El capitalismo requiere de homogeneidad. En el capitalismo no hay cabida a la existencia de distintos mundos. La máquina, para operar bien engrasada, necesita que los individuos asimilen un rol uniforme, el de la narrativa dominante. Por lo tanto estrangula la diversidad en la cultura y la naturaleza. Especies y lenguas, hábitats y medicina. La autonomía, pluralidad y consenso, son tareas humanas arduas y lentas. No le sirven al máquino. Y sin embargo, comunidades e individuos marginados continúan levantadas en resistencia, ahora más que nunca. Como dijo Marichuy, líder del Consejo Nacional Indígena: “La nuestra, es una lucha por la vida”.
Y con todo eso en la cabeza, me echo a andar por calles no transitadas por los turistas de Tulum. Caminar en silencio ayuda a entrar en un estado meditativo donde una reemplaza los pensamientos con las imágenes y sonidos que la rodean. Mando la atención a lo desechado. Lo que alguna vez tuvo un uso, y ahora, no. Una botella de plástico con un palo atravesado. Parece ser que a este ya le habían dado una segunda vida. Lo escojo para mi costal.
De vez en cuando me ruedo por el piso o me cuelgo de una barda, para deslizar un poco la relación aceptada de calle y cuerpo.
Tengo una modesta y temporal audiencia, de la cual los niños son los que miran por más tiempo. Cuando camino hacia alguien y les sonrío, me sonríen de vuelta, a una señora le faltaban los 4 dientes de arriba.
La calle es una cosa, pero el terreno baldío es otra. En la calle hay dos o tres basuras, todo manejable, los terrenos desocupados, en cambio…
En uno hay un gallo. Nos atestiguamos el uno al otro. Nos identificamos con paciencia, y después, cada quien continua con lo que nos proponíamos, aquél buscar comida y yo basura.
En otro terreno, hay una televisión sin caja. Lo de seguir basura es preguntarse, ¿cómo fue a parar eso ahí? Se compraron otra tele, pienso. Se descompuso tal vez. La cargo y la llevo al camino, quiero que la gente la vea. La vida de tantos se ha construido alrededor de tener una televisión como para acabar así.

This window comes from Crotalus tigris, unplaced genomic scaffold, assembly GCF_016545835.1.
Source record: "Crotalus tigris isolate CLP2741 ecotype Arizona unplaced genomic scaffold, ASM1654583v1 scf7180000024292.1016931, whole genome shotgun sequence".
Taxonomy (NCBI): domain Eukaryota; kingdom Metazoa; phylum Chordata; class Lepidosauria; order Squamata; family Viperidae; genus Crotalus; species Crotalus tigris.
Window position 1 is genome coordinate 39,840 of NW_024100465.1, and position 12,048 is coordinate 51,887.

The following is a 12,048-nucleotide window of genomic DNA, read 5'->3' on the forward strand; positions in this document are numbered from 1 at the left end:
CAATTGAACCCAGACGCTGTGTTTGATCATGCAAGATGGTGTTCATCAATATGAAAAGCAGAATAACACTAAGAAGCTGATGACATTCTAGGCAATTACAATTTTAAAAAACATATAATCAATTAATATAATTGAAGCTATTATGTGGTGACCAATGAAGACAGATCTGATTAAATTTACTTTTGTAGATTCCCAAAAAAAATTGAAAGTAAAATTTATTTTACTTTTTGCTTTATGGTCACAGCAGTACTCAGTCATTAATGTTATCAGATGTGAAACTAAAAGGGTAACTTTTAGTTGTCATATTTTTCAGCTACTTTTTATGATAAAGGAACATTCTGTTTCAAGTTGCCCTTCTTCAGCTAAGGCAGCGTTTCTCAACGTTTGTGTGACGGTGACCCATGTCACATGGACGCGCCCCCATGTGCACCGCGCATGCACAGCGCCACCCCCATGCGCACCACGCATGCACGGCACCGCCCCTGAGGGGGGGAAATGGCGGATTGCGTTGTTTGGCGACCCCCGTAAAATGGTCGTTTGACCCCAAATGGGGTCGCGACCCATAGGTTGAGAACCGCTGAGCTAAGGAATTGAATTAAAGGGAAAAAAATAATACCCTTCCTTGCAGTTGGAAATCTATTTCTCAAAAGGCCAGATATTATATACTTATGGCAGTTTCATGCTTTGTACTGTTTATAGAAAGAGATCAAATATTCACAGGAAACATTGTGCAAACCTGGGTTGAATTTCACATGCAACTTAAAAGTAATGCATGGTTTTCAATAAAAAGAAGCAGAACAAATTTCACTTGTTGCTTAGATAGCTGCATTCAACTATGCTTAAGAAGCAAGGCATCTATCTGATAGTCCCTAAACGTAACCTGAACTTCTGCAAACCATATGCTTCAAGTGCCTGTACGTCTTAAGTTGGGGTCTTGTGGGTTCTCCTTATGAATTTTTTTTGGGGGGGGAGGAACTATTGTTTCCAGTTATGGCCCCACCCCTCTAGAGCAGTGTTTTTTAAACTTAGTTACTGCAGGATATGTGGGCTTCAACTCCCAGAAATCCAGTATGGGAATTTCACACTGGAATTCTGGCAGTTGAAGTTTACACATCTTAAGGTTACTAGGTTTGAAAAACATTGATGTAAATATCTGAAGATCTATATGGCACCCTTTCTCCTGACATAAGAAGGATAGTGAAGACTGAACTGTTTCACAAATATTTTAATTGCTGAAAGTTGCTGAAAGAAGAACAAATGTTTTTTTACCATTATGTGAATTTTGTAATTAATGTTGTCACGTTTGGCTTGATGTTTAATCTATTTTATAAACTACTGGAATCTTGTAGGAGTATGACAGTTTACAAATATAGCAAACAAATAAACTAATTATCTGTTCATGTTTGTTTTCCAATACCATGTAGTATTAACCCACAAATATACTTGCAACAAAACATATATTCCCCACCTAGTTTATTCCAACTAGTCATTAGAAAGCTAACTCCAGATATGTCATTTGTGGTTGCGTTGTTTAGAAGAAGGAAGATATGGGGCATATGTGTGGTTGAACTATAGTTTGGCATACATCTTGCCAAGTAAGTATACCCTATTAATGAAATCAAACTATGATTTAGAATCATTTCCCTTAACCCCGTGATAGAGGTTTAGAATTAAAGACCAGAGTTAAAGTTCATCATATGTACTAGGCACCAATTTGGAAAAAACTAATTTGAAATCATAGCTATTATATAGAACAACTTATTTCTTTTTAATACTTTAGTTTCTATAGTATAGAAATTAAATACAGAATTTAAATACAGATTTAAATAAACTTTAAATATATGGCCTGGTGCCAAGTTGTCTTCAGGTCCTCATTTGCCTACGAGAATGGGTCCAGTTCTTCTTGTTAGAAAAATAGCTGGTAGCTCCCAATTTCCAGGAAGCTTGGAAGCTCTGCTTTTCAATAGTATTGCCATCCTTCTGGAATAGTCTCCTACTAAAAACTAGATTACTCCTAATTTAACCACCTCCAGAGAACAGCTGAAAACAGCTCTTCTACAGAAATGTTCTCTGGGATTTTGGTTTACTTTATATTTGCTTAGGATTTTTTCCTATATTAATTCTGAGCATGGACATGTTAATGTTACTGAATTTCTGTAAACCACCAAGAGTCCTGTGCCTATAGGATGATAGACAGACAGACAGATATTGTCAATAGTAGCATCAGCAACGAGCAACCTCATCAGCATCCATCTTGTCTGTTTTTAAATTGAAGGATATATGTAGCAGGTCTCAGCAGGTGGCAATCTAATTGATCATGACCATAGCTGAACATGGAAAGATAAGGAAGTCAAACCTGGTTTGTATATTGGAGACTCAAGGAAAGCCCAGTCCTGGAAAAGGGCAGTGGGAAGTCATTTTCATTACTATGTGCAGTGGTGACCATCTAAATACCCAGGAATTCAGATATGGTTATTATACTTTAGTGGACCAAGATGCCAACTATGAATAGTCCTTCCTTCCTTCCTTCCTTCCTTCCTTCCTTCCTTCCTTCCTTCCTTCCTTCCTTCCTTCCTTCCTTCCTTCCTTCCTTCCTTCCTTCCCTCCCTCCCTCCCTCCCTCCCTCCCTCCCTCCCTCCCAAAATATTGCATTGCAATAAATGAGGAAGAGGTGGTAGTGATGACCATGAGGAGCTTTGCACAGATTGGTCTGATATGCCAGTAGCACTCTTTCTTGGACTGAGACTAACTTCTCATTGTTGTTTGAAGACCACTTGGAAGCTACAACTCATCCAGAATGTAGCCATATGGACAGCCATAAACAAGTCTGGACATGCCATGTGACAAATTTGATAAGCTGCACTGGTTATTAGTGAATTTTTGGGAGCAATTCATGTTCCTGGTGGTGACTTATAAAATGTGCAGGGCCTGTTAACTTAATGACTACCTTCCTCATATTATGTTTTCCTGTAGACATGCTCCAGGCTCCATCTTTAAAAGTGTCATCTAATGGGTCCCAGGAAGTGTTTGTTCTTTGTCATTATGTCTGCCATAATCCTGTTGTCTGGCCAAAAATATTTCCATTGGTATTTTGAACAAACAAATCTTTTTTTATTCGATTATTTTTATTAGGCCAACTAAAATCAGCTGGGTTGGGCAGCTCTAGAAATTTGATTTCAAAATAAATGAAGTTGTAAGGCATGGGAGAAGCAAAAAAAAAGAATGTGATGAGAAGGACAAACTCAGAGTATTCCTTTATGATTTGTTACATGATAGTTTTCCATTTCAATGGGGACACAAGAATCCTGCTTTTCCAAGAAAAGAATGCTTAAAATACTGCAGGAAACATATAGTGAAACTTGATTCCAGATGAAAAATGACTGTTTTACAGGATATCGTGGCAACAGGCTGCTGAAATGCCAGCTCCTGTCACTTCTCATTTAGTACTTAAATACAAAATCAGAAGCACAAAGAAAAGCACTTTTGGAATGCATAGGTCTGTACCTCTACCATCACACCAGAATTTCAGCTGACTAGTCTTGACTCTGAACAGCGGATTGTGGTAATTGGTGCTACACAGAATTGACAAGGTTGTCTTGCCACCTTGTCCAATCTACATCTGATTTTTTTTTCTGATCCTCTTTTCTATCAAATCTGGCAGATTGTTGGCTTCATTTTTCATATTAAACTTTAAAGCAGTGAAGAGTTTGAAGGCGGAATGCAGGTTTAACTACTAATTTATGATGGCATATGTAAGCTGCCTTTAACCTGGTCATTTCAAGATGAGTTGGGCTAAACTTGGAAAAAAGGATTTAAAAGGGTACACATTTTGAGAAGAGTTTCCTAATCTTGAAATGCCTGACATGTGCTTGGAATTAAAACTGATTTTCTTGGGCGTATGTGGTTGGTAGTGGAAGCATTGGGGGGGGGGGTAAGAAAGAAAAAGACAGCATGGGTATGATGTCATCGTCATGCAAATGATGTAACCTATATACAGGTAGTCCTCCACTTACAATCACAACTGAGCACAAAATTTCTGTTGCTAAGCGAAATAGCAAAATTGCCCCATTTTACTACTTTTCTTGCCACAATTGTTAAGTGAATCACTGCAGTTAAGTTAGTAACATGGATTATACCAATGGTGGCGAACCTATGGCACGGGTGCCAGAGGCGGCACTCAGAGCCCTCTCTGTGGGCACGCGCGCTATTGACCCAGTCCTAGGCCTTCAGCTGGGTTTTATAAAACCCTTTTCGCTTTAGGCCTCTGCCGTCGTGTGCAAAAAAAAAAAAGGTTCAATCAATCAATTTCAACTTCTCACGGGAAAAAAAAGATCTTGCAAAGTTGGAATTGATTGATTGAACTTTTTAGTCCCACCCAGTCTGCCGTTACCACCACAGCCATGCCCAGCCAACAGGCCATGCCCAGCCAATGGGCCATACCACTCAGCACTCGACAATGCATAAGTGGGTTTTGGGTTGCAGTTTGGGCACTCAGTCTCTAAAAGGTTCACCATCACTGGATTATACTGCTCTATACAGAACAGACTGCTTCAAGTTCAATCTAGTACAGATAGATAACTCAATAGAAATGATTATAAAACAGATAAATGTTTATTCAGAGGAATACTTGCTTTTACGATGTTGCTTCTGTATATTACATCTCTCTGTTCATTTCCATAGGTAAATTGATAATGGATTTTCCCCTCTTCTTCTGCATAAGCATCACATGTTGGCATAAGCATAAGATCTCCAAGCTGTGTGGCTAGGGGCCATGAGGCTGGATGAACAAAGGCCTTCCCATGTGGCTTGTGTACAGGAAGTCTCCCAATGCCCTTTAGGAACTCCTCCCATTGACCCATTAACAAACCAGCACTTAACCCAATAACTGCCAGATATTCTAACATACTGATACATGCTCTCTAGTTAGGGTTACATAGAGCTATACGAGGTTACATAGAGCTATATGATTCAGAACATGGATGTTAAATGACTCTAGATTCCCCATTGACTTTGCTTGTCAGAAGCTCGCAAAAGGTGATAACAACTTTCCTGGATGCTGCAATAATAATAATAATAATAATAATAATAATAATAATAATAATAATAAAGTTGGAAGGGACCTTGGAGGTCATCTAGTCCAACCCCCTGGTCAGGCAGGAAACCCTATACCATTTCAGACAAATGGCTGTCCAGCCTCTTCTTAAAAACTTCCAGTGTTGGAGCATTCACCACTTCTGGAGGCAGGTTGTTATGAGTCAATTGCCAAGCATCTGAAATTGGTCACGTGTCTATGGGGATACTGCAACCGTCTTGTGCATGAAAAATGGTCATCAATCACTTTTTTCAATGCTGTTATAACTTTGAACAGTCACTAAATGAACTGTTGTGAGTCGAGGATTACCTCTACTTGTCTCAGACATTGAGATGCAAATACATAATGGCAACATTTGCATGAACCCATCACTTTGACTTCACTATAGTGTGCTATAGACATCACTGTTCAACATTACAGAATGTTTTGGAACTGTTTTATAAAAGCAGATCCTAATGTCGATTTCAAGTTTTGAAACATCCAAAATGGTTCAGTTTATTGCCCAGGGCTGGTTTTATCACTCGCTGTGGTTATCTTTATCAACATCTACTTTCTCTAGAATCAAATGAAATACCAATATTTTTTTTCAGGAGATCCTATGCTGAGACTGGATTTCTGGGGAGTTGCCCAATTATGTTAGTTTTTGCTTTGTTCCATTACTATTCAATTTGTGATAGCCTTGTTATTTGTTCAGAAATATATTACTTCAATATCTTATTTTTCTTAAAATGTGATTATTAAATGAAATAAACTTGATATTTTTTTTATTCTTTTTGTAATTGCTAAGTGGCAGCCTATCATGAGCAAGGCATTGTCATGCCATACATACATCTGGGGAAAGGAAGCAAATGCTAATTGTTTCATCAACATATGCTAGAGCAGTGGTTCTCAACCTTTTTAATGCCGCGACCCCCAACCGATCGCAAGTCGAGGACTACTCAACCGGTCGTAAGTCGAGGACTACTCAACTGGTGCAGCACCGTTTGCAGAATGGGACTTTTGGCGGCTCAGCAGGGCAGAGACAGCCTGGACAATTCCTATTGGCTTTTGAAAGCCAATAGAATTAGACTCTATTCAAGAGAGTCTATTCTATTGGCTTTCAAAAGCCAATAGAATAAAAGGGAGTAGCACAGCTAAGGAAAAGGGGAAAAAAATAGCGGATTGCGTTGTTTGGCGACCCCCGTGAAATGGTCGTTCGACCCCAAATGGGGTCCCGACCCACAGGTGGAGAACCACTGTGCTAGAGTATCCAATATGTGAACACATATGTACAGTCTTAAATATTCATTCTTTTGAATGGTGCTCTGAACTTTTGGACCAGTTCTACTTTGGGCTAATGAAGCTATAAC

A pesar de las cantidades de desecho, en esta zona del mundo la selva combate como puede a la basura. Está enterrada, ya le está creciendo yerba. Hay cantidades de insectos y otros bichos, maleza, árboles tremendos. Recojo palos y piedras también. La gente de por aquí, construye sus casas con lo que puede.
Encuentro un árbol para abrazar que ya no es árbol, es poste de cercado, y ya no es ni eso, se cayó hace un tiempo y vive echado enmarañado de alambre de púas. Es basura orgánica, dale unos años y la madera se continuará descomponiendo, el alambre se oxidará y todo se hará polvo.
A la costa de Quintana Roo llegan unos 5 millones de turistas cada año. Tulum, en esta temporada, está lleno de sargazo. Montañas de sargazo, que los empleados de los hoteles apalean y suben en carritos y meten en bolsas de plástico para “deshacerse” de ellas. Pero, gracias al calentamiento global, el mar sigue trayendo más. Los turistas absurdos pagan un dineral para echarse al sol en medio de la peste.
Nos metemos al corazón de la invasión. Yo como invasor también. Los perros me ladran. Las familias están en el cotorreo post-navideño. Construyo mi casa con los materiales de mi costal y otros más que me encuentro por ahí. Dentro de mi terreno cercado, bailo. Bailo en ofrenda al barrio. Le hago una danza al espacio y a los vecinos. Los niños son los que miran más.
Juego con mi frontera. Se ma va volando mi costal. Ya que estoy metida ahí, me da miedo irme. ¿Qué tal que pierdo mi casa? ¿Qué tal que no me quieren pasando mi muro? El mundo de pronto se me figura que se divide entre los que están adentro, los que están afuera, y los que podemos entrar y salir. Se dice que la migración es un derecho humano. A mi me parece que, hacerlo legalmente, ha sido siempre el privilegio de los blancos.
Invito a mi publico de dos niñas a conocer mi casa. Hacemos una dancita juntas. Me dicen que han venido de playa del Carmen por navidad a visitar familia. Les veo sus caritas de rasgos antiguos de esta tierra. Las veo sabiendo que son ellas a quien esta sociedad, este mundo, les llama invasoras. Y en el otro Tulum, el de la playa, los gringos son huéspedes apreciados por su pudencia, aunque no hayan hecho nada por el lugar mas que llenarlo de sargazo.